You don't need to be signed in to read BMJ Blogs, but you can register here to receive updates about other BMJ products and services via our site.

Aser Garcia Rada: The resurgence of HIV/ AIDS in Europe—let’s focus on priorities

23 Jul, 14 | by BMJ

Aser García Rada_BMJI was recently invited to a meeting on HIV/AIDS that was hosted in Athens by the European Commission. Although the grass is greener on the EU side, the epidemic still poses relevant challenges. Contrary to the overall global decline in new HIV infections, 29 381 people were newly diagnosed across the EU in 2012, 1% more than in 2011. Late presenters represent 49% of new diagnoses. In the WHO European region—which includes Central Asia—131 202 new cases were reported (8% higher than in 2011). On the whole, 2.2m people live with HIV in the European region, with around half of those people unaware that they are infected. more…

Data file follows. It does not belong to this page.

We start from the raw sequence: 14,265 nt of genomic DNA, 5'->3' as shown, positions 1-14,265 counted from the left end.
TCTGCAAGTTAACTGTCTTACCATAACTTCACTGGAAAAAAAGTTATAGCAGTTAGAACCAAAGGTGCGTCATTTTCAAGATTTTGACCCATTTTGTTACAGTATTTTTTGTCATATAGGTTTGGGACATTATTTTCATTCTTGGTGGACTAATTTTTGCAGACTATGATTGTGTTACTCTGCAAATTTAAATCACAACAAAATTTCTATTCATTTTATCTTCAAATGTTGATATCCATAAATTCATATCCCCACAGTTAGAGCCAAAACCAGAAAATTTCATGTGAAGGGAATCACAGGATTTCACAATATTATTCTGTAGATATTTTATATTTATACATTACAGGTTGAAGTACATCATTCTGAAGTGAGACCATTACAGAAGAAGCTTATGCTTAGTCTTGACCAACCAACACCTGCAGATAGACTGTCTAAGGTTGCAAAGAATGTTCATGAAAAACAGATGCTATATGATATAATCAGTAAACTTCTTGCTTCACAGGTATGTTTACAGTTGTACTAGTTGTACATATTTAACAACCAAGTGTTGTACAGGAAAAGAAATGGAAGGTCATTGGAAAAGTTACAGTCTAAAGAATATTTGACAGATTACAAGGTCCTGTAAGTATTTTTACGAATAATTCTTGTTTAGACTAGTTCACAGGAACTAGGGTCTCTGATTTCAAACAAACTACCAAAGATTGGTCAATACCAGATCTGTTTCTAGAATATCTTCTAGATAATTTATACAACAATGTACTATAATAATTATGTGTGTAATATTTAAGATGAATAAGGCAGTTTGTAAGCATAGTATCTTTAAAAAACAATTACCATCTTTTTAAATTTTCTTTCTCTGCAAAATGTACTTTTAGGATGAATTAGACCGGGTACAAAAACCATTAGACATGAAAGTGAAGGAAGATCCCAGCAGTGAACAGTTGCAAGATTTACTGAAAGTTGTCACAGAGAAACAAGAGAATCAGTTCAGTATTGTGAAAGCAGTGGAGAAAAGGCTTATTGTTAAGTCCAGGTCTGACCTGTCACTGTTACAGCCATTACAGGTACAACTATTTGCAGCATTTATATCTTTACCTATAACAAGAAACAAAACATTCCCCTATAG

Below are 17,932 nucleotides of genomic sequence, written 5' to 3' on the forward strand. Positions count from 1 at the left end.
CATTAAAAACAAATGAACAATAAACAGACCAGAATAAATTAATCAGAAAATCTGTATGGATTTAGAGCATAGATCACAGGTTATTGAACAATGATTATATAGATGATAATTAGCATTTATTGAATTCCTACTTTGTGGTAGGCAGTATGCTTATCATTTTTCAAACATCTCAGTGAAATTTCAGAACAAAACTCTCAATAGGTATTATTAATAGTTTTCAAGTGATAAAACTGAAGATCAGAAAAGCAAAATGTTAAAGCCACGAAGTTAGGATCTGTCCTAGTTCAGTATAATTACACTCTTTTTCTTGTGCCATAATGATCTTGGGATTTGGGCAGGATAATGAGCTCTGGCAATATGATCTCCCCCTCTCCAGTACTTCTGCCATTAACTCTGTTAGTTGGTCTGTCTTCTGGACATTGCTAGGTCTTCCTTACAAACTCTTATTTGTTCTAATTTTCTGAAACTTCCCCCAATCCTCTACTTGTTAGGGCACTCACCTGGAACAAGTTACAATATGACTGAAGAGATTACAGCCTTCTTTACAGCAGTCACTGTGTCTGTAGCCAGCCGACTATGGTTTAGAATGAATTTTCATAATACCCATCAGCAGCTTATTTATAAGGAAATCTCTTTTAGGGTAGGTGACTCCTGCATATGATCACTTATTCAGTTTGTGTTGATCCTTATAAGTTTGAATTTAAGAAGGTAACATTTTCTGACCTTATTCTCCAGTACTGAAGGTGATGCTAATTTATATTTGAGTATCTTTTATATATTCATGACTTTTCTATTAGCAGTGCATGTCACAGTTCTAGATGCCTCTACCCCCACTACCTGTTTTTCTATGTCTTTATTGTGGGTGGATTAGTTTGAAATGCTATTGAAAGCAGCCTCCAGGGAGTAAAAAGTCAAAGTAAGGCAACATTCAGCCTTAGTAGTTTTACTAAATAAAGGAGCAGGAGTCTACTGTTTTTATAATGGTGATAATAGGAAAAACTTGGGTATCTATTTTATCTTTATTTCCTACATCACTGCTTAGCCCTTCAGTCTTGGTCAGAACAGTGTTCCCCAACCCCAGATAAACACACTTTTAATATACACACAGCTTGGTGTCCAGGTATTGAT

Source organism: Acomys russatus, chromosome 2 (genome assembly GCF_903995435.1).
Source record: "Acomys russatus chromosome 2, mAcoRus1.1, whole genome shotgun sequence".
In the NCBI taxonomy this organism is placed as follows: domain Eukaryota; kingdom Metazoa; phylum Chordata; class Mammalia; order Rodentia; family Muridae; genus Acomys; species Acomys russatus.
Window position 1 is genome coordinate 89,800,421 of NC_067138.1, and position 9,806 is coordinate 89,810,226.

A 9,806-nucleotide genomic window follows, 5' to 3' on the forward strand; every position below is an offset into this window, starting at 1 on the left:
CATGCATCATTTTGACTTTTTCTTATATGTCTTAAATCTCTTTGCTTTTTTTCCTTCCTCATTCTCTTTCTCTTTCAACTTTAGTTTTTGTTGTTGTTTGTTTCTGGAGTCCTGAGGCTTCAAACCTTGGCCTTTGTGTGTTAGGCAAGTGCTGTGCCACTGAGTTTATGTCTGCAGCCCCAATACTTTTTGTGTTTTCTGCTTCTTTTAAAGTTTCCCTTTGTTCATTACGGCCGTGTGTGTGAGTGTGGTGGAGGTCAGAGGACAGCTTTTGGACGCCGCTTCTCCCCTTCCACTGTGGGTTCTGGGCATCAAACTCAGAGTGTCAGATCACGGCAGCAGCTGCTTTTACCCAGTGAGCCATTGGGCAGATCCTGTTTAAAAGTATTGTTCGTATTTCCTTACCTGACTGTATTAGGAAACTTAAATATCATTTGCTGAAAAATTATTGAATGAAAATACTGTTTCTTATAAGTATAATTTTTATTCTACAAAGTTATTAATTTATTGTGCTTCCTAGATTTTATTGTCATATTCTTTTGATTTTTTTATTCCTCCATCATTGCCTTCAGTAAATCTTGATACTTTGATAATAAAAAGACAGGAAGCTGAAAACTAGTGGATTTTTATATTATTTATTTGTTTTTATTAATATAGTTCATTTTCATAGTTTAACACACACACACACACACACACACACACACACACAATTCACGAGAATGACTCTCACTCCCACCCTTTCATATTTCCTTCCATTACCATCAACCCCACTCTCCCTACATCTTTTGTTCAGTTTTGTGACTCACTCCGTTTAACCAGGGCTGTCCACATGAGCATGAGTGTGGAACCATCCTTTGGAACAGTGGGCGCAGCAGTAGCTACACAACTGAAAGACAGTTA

The BMJ Today: A good idea gone wrong?

22 Jul, 14 | by BMJ

At the 2008 World Economic Forum in Davos, Bill Gates highlighted a new US Food and Drug Administration (FDA) law that rewarded sponsors of drugs for tropical diseases with a voucher that entitles the bearer to a “priority review” of another new drug application. It was intended to encourage for-profit companies to invest in treating diseases that affect the poor. Seven years on, the FDA has awarded just three vouchers, and two of the three drugs were developed and registered outside the US well before the voucher system was established. Peter Doshi looks at the controversy surrounding the voucher scheme, and asks if it is a good idea gone wrong. more…

Bijal Chheda-Varma: Bariatric surgery is unsustainable

22 Jul, 14 | by BMJ

Bijal Chheda-Varma2Obesity is widely recognised as one of the greatest health threats of the 21st century across the developed world, with about a third of the global population now obese or overweight.